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I like taking pictures of people on the street and I spend a lot of time making street shots look as best as they can. If you find your picture in my photo stream, I hope you like it. If you don't, drop me a line and I will consider making the image inaccessible to the general public, although I cannot guarantee it - I just may like the picture too much.
I don't remember when exactly I got my first camera, but I remember the camera very well. It was an old Smena camera my parents found somewhere in the attic, which made me the happiest kid on the block. I no longer have that camera, but here is the version I had, courtesy of SovietCAMS․com:
Yes, you guessed it, it was a fully manual camera. Despite what you may think, the little button on top was not the shutter release - pressing that button disengaged the film lock, so it could be rolled back into the cartridge. The shutter button is the one of the two little teethed levers with holes in them. The top one would engage the shutter and the bottom one would release it. Another wheel on the back let me advance the film to the next frame. It was awesome!
My parents loved black and white photography and developed film and printed pictures by themselves, turning the kitchen of our apartment into a dark room and firing up a huge film projector. I was trusted the job of grabbing the exposed photo paper into the developer, keeping it there until the image had the right amount of detail (my Mom kept an eye on me, of course), rinsing it and throwing into the fixing bath.
The best part was when my Mom and Dad printed all of their pictures and let me print anything I wanted with the leftovers of photo paper and chemicals. I loved to print smallest images ever - I thought the level of contrast and detail of a small image was simply fascinating.
In my late teen years my Mom and Dad bought me my first SLR, Zenit EM, which made me the happiest teenager on the block. Here's how it looked like, courtesy of SovietCAMS․com:
This was an awesome camera. In fact, so much so that I decided to try out color photography. My Mom and Dad tried to experiment with color photography, but abandoned the idea - it was too expensive and somewhat cumbersome to deal with dozens of color pieces of glass and multiple solutions. It simply wasn't as much fun.
This is when I turned to color slides. My parents supported me and bought for me Orwochrom film that I couldn't get my hands on on my own (you'd have to live there and then to get it). Developing slides still required six solutions, all prepared at a very precise temperature, but in the end I had almost magic strips of film with crisp color images and a lot of detail, which I viewed on a huge screen I bought some time later.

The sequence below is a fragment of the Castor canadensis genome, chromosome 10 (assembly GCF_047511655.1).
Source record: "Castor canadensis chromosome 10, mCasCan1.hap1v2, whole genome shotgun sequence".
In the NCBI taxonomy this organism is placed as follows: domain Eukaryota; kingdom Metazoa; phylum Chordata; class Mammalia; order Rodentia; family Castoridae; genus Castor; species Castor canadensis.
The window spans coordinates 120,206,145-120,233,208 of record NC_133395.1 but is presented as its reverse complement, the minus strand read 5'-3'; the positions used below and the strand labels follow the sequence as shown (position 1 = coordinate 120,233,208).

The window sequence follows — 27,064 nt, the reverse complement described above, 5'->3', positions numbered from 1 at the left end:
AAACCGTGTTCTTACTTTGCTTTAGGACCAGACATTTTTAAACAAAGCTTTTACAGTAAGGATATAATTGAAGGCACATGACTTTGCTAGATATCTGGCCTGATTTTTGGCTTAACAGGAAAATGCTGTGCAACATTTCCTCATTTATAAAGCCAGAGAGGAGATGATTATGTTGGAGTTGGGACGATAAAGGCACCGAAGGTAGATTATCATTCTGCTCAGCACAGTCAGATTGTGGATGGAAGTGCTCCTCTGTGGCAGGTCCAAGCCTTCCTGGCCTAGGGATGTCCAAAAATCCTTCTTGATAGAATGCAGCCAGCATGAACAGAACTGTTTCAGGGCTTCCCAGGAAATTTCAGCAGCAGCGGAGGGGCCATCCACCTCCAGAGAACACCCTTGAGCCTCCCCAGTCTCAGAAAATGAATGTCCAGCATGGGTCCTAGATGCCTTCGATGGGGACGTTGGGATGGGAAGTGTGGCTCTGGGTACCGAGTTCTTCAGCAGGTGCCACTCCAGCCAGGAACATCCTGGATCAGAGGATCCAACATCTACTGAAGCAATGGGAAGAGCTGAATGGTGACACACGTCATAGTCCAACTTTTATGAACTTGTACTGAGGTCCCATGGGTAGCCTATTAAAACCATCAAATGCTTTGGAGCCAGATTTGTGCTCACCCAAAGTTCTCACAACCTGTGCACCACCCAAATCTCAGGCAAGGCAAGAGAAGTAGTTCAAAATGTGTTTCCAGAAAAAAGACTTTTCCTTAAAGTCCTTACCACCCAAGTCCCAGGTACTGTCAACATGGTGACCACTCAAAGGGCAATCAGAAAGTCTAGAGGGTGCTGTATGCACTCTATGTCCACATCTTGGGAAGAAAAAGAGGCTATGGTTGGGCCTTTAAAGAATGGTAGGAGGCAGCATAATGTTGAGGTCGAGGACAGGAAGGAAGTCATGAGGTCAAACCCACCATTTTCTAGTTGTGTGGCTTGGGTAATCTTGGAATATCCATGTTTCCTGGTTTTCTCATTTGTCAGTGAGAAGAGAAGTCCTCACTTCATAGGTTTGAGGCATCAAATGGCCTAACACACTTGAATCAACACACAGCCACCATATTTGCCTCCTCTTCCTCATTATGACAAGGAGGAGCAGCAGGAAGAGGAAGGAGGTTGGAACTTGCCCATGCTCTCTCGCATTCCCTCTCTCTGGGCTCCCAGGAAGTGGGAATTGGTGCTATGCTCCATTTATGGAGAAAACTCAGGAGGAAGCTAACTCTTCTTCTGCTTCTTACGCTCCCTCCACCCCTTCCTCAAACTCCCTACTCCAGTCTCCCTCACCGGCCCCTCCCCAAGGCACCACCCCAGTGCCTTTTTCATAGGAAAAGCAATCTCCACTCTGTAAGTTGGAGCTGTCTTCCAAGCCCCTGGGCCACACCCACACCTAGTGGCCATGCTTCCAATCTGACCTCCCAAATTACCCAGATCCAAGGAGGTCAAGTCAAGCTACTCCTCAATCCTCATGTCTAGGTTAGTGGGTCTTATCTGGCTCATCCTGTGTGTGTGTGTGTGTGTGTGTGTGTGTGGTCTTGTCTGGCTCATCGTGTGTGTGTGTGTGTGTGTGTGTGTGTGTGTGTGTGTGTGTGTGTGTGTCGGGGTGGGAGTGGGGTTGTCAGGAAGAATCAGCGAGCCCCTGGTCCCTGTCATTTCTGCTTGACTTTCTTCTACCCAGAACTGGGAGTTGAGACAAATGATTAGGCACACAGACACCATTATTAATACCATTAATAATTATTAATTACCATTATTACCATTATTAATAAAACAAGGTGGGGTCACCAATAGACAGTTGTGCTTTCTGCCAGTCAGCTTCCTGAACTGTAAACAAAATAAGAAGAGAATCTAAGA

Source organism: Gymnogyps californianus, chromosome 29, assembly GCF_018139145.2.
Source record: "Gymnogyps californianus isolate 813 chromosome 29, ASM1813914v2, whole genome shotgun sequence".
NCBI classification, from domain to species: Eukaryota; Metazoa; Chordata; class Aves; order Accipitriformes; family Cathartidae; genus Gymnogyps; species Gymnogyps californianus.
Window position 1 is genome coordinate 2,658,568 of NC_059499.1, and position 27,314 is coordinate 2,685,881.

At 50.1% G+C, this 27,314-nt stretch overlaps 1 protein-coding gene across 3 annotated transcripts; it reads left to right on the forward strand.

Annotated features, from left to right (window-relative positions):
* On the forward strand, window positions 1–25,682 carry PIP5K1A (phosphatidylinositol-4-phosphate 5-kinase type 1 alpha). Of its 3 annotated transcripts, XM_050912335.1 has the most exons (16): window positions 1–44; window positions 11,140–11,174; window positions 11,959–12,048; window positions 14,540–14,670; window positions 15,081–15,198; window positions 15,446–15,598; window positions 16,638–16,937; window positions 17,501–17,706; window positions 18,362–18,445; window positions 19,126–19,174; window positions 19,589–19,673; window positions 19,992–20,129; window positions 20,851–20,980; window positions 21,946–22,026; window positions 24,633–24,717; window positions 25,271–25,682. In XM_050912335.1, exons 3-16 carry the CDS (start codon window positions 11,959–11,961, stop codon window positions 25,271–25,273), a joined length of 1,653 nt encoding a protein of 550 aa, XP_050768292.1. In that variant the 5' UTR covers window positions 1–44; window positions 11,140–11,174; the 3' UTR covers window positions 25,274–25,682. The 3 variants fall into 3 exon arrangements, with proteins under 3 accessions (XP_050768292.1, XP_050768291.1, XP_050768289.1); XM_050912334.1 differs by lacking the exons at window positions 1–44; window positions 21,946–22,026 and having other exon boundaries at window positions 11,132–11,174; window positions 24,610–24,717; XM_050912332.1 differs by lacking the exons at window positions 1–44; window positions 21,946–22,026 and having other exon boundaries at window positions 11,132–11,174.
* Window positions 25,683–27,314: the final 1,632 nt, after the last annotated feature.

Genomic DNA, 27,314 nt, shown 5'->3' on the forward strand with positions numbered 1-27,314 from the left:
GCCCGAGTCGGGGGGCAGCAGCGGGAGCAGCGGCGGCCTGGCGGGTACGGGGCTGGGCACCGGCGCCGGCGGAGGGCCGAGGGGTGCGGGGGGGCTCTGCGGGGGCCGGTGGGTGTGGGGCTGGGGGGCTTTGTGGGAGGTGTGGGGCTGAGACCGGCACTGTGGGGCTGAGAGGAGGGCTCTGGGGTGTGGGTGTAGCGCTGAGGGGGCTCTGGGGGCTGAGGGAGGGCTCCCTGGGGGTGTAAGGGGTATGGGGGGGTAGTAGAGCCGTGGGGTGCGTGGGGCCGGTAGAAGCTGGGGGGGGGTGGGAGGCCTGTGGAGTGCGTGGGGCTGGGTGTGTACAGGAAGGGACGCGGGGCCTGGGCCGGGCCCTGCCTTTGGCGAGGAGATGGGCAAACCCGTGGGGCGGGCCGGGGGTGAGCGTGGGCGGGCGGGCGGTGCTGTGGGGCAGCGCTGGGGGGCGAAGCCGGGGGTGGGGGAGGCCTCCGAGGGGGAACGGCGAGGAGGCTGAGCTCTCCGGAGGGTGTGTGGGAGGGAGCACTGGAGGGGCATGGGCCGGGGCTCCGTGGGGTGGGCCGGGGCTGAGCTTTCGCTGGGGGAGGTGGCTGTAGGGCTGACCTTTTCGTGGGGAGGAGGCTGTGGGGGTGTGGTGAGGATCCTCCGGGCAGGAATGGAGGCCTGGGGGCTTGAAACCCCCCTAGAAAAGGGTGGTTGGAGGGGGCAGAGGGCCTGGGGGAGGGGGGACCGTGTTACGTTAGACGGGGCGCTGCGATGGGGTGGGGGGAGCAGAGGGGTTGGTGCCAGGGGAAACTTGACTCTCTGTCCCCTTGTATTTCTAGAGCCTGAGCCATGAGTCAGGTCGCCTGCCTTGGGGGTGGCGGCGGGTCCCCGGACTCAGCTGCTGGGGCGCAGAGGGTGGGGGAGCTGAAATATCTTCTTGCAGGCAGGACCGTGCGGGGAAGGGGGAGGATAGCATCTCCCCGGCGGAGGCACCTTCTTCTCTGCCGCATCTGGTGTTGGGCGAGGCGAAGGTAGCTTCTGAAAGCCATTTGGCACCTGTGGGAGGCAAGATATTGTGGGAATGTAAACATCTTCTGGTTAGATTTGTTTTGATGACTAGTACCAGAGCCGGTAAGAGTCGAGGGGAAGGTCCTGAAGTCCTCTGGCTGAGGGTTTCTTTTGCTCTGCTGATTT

The Zenit served me well for many years, but eventually the shutter, which was made of some sort of ruggedized fabric, started to fall apart. I tried to fix it myself, but it was done for. It was the time for me to buy a new camera.
After much research I bought Canon Rebel SII, which was a great camera for a reasonable price. This was also my first camera with an autofocus and automatic exposure metering, but still offering a great deal of manual override.
Rebel SII served me very well for over 10 years, but as years went by, I found it more and more difficult to deal with film - sometimes leaving half of the last roll in camera for months. However, I just couldn't switch to digital, which offered extremely poor quality at the time. So, I paused for a few years.
Eventually, I bought a 5MP Nikon E5900, just to capture family moments and later a 10MP Panasonic DMC ZS1, which I simply carry in my pocket every day. This camera has been great and I managed to take thousands of shots with it last summer.
In October of 2009 I bought a Canon EOS 7D and a Sigma 18-250 zoom lens, which allows me to walk around without having to switch lenses. I have been carrying the 7D with me almost every day.
In 2010 I felt nostalgic about film and bought an EF 28-105 for my EOS SII and now I'm inseparable with these three cameras - one in my pocket, one in my hand and one on the left shoulder. You never know when an opportunity to capture something presents and when it does, I want to be ready.
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What an interesting life story in photography, you had. And great support from keen parents. A little envious. Mine were into work, horses and only a few photos. Not much record of my life then until I got a Box Brownie.. I do have diaries too though.